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Unnatural Narrative

Impossible Worlds in Fiction and Drama

Jan Alber

Publisher: University of Nebraska Press
Imprint: University of Nebraska Press
Published: 03/2016
Pages: 320
Subject: Literary Criticism
eBook ISBN: 9780803286696


A talking body part, a character that is simultaneously alive and dead, a shape-changing setting, or time travel: although impossible in the real world, such narrative elements do appear in the storyworlds of novels, short stories, and plays. Impossibilities of narrator, character, time, and space are not only common in today's world of postmodernist literature but can also be found throughout the history of literature. Examples include the beast fable, the heroic epic, the romance, the eighteenth-century circulation novel, the Gothic novel, the ghost play, the fantasy narrative, and the science-fiction novel, among others. Unnatural Narrative looks at the startling and persistent presence of the impossible or "the unnatural" throughout British and American literary history. Layering the lenses of cognitive narratology, frame theory, and possible-worlds theory, Unnatural Narrative offers a rigorous and engaging new characterization of the unnatural and what it yields for individual readers as well as literary culture. Jan Alber demonstrates compelling interpretations of the unnatural in literature and shows the ways in which such unnatural phenomena become conventional in readers' minds, altogether expanding our sense of the imaginable and informing new structures and genres of narrative engagement.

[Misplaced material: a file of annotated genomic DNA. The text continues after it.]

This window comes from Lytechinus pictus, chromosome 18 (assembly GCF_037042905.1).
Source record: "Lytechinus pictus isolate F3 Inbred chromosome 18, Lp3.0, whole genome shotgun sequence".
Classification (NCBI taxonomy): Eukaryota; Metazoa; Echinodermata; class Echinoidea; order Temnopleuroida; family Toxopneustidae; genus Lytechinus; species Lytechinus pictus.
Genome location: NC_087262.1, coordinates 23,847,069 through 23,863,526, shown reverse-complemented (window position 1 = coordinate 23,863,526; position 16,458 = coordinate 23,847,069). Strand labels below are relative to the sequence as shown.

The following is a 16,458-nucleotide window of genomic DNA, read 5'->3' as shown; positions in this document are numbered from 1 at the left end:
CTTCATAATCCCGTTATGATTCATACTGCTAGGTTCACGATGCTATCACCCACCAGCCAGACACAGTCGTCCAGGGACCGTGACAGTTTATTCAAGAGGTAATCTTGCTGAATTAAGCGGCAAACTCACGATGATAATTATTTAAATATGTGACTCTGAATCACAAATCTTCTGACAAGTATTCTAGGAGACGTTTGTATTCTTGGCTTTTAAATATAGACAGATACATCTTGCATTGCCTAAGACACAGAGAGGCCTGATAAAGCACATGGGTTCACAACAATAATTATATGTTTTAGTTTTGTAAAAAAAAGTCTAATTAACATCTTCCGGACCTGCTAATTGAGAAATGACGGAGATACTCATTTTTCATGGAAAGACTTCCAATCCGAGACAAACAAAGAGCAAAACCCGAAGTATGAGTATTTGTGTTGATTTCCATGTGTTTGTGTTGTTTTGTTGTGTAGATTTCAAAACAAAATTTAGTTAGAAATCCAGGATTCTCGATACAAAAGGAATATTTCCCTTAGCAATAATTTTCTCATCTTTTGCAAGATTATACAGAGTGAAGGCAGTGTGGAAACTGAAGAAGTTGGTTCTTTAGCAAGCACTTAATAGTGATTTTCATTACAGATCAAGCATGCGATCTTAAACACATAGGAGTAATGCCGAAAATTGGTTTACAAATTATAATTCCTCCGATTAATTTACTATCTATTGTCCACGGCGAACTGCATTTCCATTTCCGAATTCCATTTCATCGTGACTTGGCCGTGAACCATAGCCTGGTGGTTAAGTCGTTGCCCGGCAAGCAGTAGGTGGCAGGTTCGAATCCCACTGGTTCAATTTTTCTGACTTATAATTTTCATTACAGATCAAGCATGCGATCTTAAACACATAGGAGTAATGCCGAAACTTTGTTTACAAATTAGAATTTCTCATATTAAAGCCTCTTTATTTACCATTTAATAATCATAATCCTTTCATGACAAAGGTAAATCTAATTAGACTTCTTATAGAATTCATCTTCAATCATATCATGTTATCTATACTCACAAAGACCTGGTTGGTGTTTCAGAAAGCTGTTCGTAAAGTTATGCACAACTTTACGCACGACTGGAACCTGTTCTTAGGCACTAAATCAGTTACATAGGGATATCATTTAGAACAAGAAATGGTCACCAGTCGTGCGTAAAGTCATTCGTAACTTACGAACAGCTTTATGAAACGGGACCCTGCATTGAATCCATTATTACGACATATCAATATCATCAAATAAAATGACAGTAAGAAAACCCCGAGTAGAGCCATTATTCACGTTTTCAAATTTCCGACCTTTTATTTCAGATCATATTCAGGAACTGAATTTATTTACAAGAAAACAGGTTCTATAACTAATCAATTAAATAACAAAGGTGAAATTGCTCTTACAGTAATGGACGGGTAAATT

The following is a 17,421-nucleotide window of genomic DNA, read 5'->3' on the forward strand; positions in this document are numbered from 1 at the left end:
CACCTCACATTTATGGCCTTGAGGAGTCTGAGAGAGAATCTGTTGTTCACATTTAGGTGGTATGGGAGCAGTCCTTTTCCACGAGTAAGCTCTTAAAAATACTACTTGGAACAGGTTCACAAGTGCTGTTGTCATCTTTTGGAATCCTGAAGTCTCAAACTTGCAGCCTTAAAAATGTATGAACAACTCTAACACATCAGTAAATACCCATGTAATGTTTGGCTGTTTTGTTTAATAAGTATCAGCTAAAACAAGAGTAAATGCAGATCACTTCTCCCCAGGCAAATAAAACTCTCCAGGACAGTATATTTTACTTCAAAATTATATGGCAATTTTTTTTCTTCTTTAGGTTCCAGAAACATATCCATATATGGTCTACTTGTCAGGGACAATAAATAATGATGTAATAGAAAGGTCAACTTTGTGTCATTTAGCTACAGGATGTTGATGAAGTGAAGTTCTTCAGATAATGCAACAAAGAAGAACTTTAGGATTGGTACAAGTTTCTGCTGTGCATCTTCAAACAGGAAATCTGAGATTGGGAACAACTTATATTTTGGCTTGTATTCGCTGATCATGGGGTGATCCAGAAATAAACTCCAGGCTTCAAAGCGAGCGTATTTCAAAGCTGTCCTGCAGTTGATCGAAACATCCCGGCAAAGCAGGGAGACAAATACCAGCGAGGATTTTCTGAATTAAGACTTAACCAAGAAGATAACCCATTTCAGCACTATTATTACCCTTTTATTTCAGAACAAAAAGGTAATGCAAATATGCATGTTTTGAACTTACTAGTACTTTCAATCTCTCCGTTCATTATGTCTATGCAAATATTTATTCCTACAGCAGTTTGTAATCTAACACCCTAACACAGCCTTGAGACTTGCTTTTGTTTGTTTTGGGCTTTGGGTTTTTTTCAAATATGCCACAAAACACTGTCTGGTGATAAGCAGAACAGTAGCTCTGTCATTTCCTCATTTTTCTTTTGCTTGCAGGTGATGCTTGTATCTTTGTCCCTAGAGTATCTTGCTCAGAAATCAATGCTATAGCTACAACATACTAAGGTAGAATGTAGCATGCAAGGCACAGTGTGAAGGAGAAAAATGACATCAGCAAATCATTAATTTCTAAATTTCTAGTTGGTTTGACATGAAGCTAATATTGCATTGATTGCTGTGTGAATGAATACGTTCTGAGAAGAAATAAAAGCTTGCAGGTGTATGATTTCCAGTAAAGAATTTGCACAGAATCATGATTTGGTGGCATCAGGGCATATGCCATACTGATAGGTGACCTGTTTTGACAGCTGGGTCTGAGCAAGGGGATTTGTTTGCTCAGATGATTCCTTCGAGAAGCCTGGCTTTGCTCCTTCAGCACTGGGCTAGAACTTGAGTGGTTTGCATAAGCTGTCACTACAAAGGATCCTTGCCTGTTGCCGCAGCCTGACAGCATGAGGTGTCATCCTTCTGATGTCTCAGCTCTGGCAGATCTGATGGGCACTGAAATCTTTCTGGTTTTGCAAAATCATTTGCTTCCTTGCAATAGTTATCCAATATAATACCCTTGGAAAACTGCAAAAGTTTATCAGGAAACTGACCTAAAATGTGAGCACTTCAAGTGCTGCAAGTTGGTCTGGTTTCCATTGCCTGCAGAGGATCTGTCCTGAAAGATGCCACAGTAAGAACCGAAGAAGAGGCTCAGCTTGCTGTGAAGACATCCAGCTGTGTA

Jan Alber is AIAS-COFUND (Marie Curie) Fellow at the Aarhus Institute of Advanced Studies in Denmark. He is the author of Narrating the Prison: Role and Representation in Charles Dickens' Novels, Twentieth-Century Fiction, and Film and has coedited several collections, including Stones of Law, Bricks of Shame: Narrating Imprisonment in the Victorian Age; A Poetics of Unnatural Narrative; and Postclassical Narratology: Approaches and Analyses.    


"Written accessibly, Unnatural Narrative will be of interest not only to experts but also to students and to lay readers who puzzle over postmodernist texts. It can also serve many students as an up-to-date pilot into the discipline of narratology."—Leona Toker, author of Towards the Ethics of Form in Fiction: Narratives of Cultural Remission